I would be happy to represent Strathcona, by the way, if you’re still looking for someone there. idealisticpragmatist@gmail.com.

  2. Great post. I agree with your commenters that while a vibrant downtown is important, the questions of density and smart urban design have to go beyond the downtown and university-area core. Edmonton is unique in that suburban-style living – large yards, picket fences, etc. – can be had, and arguably more easily had, in these ring communities. There are drawbacks too, however, that can make it a difficult choice. As the housing stock ages, there is more to spend on upkeep, and development pressure gets strong (not a bad thing, but can result in monster homes). Finally, there is an issue with available/adequate seniors’ housing that allow those who have lived in the neighbourhood for decades to stay in the same area while at the same time freeing up their bungalows for new housing, new families, kids to keep local schools viable, etc. 

    If you’re looking for someone from Holyrood, let me know. @neumanic:twitter on Twitter.

    1. I don’t have a list pasted up on the wall (maybe I should) but I was thinking the neighbourhoods as outlined in the Residential Infill guidelines: http://www.edmonton.ca/city_government/planning_development/residential-infill.aspx

      Specifically, the second page of the overview contains a map and a list of Edmonton’s mature neighbourhoods: http://www.edmonton.ca/city_government/documents/Residential_Infill_Overview.pdf

      That list is probably broader than we’re interested in for this series, but certainly the neighbourhoods on that list that are as close to downtown as possible are candidates.

      1. The map there is larger than I would have drawn if asked about Edmonton’s oldest neighbourhoods. 

        But, the more we expand right to the city limits…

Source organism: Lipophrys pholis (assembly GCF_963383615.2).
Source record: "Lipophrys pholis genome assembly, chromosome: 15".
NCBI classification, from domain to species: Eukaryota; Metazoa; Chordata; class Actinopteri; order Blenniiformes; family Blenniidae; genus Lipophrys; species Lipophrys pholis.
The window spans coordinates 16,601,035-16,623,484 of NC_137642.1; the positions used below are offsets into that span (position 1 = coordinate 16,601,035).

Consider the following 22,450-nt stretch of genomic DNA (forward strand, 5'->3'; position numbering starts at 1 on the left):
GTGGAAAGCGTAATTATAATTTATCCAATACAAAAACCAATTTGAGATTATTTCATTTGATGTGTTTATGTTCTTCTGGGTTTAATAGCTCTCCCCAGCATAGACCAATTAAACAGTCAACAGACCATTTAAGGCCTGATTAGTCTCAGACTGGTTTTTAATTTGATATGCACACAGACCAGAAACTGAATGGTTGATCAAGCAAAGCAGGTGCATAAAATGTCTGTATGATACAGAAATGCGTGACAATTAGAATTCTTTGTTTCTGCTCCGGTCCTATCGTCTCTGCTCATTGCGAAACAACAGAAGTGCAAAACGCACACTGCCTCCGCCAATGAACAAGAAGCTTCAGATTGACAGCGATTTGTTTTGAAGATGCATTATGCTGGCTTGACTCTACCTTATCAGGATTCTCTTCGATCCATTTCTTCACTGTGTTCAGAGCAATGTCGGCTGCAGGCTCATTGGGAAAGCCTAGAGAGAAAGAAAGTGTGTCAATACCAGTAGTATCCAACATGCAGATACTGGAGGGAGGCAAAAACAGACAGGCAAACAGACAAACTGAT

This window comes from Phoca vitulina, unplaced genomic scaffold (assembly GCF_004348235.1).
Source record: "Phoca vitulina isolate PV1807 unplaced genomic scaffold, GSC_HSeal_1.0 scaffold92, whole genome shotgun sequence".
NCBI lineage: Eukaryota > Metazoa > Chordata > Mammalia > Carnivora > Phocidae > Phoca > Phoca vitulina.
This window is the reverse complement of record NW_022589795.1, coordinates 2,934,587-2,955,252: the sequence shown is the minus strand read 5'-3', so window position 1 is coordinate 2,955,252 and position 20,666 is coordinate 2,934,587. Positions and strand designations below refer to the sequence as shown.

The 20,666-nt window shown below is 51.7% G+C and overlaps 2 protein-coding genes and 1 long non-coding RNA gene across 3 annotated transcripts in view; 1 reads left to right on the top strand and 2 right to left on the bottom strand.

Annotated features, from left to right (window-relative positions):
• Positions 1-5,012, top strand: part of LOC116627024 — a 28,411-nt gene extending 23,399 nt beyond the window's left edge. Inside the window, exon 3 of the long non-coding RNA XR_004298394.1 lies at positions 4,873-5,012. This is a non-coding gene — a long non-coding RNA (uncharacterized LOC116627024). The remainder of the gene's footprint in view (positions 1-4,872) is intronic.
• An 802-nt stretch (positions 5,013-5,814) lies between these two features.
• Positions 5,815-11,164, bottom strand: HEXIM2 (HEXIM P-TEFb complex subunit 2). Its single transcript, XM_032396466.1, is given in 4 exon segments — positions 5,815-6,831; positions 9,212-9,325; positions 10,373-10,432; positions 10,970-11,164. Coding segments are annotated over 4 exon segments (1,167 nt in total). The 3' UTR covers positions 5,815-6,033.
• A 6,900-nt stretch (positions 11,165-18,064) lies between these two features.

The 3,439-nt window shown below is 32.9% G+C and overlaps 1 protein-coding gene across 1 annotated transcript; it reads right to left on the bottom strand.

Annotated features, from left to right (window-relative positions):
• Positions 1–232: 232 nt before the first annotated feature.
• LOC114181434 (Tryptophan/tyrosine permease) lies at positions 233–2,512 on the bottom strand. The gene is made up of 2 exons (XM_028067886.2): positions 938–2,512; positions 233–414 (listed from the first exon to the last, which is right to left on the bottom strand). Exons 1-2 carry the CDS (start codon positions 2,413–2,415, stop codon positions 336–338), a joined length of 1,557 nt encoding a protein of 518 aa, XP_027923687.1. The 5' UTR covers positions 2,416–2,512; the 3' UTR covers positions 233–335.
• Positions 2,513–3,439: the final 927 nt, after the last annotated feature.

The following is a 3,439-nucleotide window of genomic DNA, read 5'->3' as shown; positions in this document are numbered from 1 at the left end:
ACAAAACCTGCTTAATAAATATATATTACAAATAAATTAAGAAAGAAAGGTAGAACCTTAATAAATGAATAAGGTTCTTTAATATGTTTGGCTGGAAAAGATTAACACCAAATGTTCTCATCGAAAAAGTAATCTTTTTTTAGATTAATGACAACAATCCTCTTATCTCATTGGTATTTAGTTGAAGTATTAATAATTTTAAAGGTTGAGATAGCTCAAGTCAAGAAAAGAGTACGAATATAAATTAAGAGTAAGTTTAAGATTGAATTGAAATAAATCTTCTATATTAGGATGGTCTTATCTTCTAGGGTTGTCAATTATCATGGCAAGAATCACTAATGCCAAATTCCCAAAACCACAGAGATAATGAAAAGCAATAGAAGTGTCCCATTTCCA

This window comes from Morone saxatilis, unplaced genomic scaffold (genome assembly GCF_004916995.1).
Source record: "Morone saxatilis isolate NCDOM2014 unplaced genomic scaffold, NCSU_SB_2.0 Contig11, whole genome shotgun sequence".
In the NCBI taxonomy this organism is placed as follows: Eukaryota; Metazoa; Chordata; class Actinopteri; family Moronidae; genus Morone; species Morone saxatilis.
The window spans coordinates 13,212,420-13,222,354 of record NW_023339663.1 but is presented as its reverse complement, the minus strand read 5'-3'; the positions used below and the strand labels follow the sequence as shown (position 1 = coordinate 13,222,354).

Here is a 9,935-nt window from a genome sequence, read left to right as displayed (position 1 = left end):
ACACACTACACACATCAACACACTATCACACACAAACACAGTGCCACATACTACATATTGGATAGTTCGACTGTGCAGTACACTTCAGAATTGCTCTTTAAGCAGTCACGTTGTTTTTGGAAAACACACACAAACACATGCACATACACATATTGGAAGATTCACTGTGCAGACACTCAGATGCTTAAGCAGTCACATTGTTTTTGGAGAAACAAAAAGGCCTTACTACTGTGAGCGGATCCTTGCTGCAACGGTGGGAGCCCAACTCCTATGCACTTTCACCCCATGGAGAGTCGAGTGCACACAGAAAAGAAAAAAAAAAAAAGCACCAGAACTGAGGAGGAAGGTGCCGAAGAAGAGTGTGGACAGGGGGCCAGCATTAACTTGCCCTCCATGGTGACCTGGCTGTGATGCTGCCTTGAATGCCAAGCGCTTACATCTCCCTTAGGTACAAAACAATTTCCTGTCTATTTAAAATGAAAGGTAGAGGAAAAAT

3. We moved into a house in Strathcona from downtown a couple of years ago, and the only thing I miss is having Save-On Foods 1/2 a block away. We LOVE this neighbourhood, and can’t imagine living on the edge of the city (did that when I was in my late-teens, early 20s). We planned on having kids, and wanted to raise them in a fun area, close to schools, and close to attractions.

  4. Looking forward to the series, Mack.
    But on the subject of David Thompson’s op’ed, have you read the city report it’s based on?
    In my reading of the report, I’m not sure the conclusions in the report is as clear as Thompson seems to suggest they are. The people who live in new areas spur economic development within the city, which (the report writers point out) can’t be measureed and accounted for. Thompson seems to assume those people would live in mature neighbourhoods if they couldn’t buy a house in the suburbs, but would they? Thoughts?

    1. The report does make it clear that any economic development has “a limited and indirect positive impact on funds available to the City.” Other orders of government see most of the benefit, yet it is the City that pays for the new neighbourhoods. And as Thompson points out, the report says nothing of the negative impacts of sprawl, such as lost agricultural land.

      Would people live in mature neighbourhoods if they couldn’t buy a house in the suburbs? Well what are the alternatives? They live somewhere other than Edmonton, I suppose.

  5. Walkscore piqued my interest. It doesn’t work so good. I recently moved to Griesbach and it gave me a score of 33. I moved from Belvedere, which it gave a score of 58 (despite being next to an LRT station and transit center). As a test, Terwillegar was given 48.

    How Terwillegar could be more walkable than Griesbach, I don’t know. Griesbach is surrounded by Beaumaris, Namao, and Northtown, Northgate, and a forgiveably absent new dense commercial/residential mix in the SE corner.

    Maybe you should do Griesbach, since it’s a great infill development with amazing long-term potential and with airport redevelopment, will be 10 minutes to 109st and Jasper.

    1. I got a Walkscore of 100 for my place. But I live right in Old Strathcona and expected that.

      Bouncing around Google Maps a little I see Griesbach’s got lots of nice houses and sidewalks, but it’s built inside of a ring road of sorts. Perhaps because of its distance from main amenities, and crossing streets as busy as 97 Street, the Walkscore is low.

      Where does it fit on the future LRT map (is it close to any potential stations)?